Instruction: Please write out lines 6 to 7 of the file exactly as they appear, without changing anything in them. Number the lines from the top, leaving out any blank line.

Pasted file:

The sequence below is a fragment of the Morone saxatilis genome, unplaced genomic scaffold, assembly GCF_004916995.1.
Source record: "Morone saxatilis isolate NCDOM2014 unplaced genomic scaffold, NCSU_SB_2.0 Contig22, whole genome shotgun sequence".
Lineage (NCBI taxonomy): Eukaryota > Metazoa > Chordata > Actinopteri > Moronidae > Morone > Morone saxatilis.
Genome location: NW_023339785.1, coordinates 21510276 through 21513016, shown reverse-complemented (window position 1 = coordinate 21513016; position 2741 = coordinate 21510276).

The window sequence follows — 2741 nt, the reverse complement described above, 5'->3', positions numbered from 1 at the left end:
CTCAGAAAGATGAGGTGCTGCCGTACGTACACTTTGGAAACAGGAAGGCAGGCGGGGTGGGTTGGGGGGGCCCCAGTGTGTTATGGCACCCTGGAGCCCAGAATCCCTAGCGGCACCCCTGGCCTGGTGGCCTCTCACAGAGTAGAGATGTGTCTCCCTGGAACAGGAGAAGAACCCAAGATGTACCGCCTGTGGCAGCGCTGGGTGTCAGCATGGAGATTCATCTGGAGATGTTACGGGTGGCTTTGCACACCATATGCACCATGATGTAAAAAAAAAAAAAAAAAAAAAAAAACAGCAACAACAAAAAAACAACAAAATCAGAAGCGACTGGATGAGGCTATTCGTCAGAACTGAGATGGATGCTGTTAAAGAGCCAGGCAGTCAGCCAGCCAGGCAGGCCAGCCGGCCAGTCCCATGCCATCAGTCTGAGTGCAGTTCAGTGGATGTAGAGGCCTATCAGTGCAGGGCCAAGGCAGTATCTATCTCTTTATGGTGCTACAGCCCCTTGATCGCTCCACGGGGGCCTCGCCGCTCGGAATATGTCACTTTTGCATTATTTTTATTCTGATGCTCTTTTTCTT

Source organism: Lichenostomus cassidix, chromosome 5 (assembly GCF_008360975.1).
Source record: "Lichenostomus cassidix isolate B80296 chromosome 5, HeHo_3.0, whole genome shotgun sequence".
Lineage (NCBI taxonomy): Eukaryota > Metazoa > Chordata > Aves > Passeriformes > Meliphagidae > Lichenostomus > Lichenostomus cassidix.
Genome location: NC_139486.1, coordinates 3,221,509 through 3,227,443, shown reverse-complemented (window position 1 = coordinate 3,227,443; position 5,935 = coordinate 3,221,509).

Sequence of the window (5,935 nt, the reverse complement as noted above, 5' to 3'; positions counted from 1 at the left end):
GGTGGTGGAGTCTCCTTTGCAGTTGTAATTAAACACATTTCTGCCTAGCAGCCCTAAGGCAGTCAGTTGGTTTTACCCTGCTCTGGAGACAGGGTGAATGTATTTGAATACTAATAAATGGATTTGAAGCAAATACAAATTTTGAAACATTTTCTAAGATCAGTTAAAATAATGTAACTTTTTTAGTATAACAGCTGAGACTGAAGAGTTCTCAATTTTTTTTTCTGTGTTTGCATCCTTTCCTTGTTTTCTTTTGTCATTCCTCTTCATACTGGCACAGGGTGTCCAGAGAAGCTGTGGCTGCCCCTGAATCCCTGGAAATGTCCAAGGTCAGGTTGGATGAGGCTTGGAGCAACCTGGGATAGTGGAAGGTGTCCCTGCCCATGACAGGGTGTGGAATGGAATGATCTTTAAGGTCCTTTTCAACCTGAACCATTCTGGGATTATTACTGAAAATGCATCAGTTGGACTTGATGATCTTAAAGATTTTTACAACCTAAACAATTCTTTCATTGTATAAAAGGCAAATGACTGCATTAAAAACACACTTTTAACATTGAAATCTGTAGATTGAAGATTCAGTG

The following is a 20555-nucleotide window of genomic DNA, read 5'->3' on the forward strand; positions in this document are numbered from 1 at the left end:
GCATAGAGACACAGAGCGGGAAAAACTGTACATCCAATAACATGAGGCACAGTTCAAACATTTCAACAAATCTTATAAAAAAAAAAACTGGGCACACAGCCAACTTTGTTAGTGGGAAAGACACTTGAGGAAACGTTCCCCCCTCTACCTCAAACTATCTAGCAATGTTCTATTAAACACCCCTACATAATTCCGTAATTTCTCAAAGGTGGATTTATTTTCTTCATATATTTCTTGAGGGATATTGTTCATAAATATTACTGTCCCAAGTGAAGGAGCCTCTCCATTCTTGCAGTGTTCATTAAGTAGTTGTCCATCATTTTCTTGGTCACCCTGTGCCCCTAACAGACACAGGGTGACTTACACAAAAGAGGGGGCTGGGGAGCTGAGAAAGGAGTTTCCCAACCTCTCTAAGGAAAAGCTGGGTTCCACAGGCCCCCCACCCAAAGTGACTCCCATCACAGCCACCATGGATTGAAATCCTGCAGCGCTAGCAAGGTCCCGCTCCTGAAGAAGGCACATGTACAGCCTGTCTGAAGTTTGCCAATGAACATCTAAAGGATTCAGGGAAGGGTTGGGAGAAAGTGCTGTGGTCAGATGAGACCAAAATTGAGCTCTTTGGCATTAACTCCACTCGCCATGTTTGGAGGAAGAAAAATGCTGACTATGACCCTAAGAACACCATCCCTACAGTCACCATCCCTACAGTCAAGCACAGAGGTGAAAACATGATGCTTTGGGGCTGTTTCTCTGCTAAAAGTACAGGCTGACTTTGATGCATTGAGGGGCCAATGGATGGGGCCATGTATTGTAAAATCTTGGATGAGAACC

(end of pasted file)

CTCAGAAAGATGAGGTGCTGCCGTACGTACACTTTGGAAACAGGAAGGCAGGCGGGGTGGGTTGGGGGGGCCCCAGTGTGTTATGGCACCCTGGAGCCCAGAATCCCTAGCGGCACCCCTGGCCTGGTGGCCTCTCACAGAGTAGAGATGTGTCTCCCTGGAACAGGAGAAGAACCCAAGATGTACCGCCTGTGGCAGCGCTGGGTGTCAGCATGGAGATTCATCTGGAGATGTTACGGGTGGCTTTGCACACCATATGCACCATGATGTAAAAAAAAAAAAAAAAAAAAAAAAACAGCAACAACAAAAAAACAACAAAATCAGAAGCGACTGGATGAGGCTATTCGTCAGAACTGAGATGGATGCTGTTAAAGAGCCAGGCAGTCAGCCAGCCAGGCAGGCCAGCCGGCCAGTCCCATGCCATCAGTCTGAGTGCAGTTCAGTGGATGTAGAGGCCTATCAGTGCAGGGCCAAGGCAGTATCTATCTCTTTATGGTGCTACAGCCCCTTGATCGCTCCACGGGGGCCTCGCCGCTCGGAATATGTCACTTTTGCATTATTTTTATTCTGATGCTCTTTTTCTT

Source organism: Lichenostomus cassidix, chromosome 5 (assembly GCF_008360975.1).